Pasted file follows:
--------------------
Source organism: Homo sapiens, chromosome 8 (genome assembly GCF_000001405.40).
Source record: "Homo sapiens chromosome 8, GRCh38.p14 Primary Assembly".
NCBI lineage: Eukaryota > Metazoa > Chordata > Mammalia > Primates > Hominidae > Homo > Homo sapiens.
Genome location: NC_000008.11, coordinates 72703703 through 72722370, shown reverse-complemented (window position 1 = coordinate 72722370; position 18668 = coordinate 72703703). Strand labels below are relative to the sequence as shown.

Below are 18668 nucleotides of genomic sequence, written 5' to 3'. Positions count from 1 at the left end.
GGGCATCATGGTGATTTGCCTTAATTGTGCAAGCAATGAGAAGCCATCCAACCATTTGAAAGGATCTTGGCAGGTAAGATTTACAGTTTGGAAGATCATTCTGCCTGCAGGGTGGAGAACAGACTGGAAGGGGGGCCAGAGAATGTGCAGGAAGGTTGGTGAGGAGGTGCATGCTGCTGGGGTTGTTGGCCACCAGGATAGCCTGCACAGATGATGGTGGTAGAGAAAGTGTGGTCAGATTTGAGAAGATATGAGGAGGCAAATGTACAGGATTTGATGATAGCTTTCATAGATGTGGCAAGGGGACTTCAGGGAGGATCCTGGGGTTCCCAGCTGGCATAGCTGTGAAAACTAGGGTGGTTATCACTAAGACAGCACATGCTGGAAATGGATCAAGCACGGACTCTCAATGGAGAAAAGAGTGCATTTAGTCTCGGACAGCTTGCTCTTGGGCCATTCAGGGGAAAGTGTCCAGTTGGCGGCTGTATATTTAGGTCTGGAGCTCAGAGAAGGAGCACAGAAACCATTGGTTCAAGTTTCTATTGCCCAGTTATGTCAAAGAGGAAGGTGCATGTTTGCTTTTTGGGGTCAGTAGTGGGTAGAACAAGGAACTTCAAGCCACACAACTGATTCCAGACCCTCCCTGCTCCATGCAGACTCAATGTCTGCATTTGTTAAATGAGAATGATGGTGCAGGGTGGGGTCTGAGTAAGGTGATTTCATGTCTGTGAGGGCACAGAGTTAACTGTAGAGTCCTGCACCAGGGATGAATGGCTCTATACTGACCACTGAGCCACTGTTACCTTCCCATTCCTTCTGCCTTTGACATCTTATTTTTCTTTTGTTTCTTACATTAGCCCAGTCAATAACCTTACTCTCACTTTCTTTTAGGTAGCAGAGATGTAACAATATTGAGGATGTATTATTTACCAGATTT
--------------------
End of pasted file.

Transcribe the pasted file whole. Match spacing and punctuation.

Source organism: Homo sapiens, chromosome 8 (genome assembly GCF_000001405.40).
Source record: "Homo sapiens chromosome 8, GRCh38.p14 Primary Assembly".
NCBI lineage: Eukaryota > Metazoa > Chordata > Mammalia > Primates > Hominidae > Homo > Homo sapiens.
Genome location: NC_000008.11, coordinates 72703703 through 72722370, shown reverse-complemented (window position 1 = coordinate 72722370; position 18668 = coordinate 72703703). Strand labels below are relative to the sequence as shown.

Below are 18668 nucleotides of genomic sequence, written 5' to 3'. Positions count from 1 at the left end.
GGGCATCATGGTGATTTGCCTTAATTGTGCAAGCAATGAGAAGCCATCCAACCATTTGAAAGGATCTTGGCAGGTAAGATTTACAGTTTGGAAGATCATTCTGCCTGCAGGGTGGAGAACAGACTGGAAGGGGGGCCAGAGAATGTGCAGGAAGGTTGGTGAGGAGGTGCATGCTGCTGGGGTTGTTGGCCACCAGGATAGCCTGCACAGATGATGGTGGTAGAGAAAGTGTGGTCAGATTTGAGAAGATATGAGGAGGCAAATGTACAGGATTTGATGATAGCTTTCATAGATGTGGCAAGGGGACTTCAGGGAGGATCCTGGGGTTCCCAGCTGGCATAGCTGTGAAAACTAGGGTGGTTATCACTAAGACAGCACATGCTGGAAATGGATCAAGCACGGACTCTCAATGGAGAAAAGAGTGCATTTAGTCTCGGACAGCTTGCTCTTGGGCCATTCAGGGGAAAGTGTCCAGTTGGCGGCTGTATATTTAGGTCTGGAGCTCAGAGAAGGAGCACAGAAACCATTGGTTCAAGTTTCTATTGCCCAGTTATGTCAAAGAGGAAGGTGCATGTTTGCTTTTTGGGGTCAGTAGTGGGTAGAACAAGGAACTTCAAGCCACACAACTGATTCCAGACCCTCCCTGCTCCATGCAGACTCAATGTCTGCATTTGTTAAATGAGAATGATGGTGCAGGGTGGGGTCTGAGTAAGGTGATTTCATGTCTGTGAGGGCACAGAGTTAACTGTAGAGTCCTGCACCAGGGATGAATGGCTCTATACTGACCACTGAGCCACTGTTACCTTCCCATTCCTTCTGCCTTTGACATCTTATTTTTCTTTTGTTTCTTACATTAGCCCAGTCAATAACCTTACTCTCACTTTCTTTTAGGTAGCAGAGATGTAACAATATTGAGGATGTATTATTTACCAGATTT